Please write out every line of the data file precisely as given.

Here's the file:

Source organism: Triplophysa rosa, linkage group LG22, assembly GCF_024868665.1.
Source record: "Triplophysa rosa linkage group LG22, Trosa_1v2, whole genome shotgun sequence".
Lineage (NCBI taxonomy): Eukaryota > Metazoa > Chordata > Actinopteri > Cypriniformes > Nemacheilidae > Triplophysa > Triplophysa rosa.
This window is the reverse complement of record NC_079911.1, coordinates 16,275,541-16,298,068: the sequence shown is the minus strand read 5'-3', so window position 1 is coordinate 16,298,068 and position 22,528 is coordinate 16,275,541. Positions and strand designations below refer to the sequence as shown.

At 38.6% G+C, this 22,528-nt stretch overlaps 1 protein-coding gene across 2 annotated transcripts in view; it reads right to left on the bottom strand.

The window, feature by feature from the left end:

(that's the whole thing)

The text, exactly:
Source organism: Triplophysa rosa, linkage group LG22, assembly GCF_024868665.1.
Source record: "Triplophysa rosa linkage group LG22, Trosa_1v2, whole genome shotgun sequence".
Lineage (NCBI taxonomy): Eukaryota > Metazoa > Chordata > Actinopteri > Cypriniformes > Nemacheilidae > Triplophysa > Triplophysa rosa.
This window is the reverse complement of record NC_079911.1, coordinates 16,275,541-16,298,068: the sequence shown is the minus strand read 5'-3', so window position 1 is coordinate 16,298,068 and position 22,528 is coordinate 16,275,541. Positions and strand designations below refer to the sequence as shown.

At 38.6% G+C, this 22,528-nt stretch overlaps 1 protein-coding gene across 2 annotated transcripts in view; it reads right to left on the bottom strand.

The window, feature by feature from the left end: